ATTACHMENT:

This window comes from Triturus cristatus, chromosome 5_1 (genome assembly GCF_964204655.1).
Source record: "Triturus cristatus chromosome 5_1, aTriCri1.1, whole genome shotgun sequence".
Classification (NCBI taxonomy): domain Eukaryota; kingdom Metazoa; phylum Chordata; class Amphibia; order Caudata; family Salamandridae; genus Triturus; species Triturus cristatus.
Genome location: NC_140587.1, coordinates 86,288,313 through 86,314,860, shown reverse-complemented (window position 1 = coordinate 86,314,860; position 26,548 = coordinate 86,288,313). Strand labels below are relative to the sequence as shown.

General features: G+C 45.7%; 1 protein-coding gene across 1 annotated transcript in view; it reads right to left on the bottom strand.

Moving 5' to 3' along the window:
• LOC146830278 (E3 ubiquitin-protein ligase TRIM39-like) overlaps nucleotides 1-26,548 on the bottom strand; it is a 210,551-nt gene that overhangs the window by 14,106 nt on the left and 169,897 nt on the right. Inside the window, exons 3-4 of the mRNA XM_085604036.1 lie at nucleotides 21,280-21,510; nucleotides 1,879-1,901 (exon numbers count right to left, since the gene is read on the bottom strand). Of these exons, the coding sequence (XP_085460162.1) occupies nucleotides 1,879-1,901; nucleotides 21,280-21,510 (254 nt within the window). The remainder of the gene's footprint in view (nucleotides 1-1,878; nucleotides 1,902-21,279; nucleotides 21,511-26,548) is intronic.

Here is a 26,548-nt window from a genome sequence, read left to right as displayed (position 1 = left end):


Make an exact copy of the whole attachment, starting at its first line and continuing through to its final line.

This window comes from Triturus cristatus, chromosome 5_1 (genome assembly GCF_964204655.1).
Source record: "Triturus cristatus chromosome 5_1, aTriCri1.1, whole genome shotgun sequence".
Classification (NCBI taxonomy): domain Eukaryota; kingdom Metazoa; phylum Chordata; class Amphibia; order Caudata; family Salamandridae; genus Triturus; species Triturus cristatus.
Genome location: NC_140587.1, coordinates 86,288,313 through 86,314,860, shown reverse-complemented (window position 1 = coordinate 86,314,860; position 26,548 = coordinate 86,288,313). Strand labels below are relative to the sequence as shown.

General features: G+C 45.7%; 1 protein-coding gene across 1 annotated transcript in view; it reads right to left on the bottom strand.

Moving 5' to 3' along the window:
• LOC146830278 (E3 ubiquitin-protein ligase TRIM39-like) overlaps nucleotides 1-26,548 on the bottom strand; it is a 210,551-nt gene that overhangs the window by 14,106 nt on the left and 169,897 nt on the right. Inside the window, exons 3-4 of the mRNA XM_085604036.1 lie at nucleotides 21,280-21,510; nucleotides 1,879-1,901 (exon numbers count right to left, since the gene is read on the bottom strand). Of these exons, the coding sequence (XP_085460162.1) occupies nucleotides 1,879-1,901; nucleotides 21,280-21,510 (254 nt within the window). The remainder of the gene's footprint in view (nucleotides 1-1,878; nucleotides 1,902-21,279; nucleotides 21,511-26,548) is intronic.

Here is a 26,548-nt window from a genome sequence, read left to right as displayed (position 1 = left end):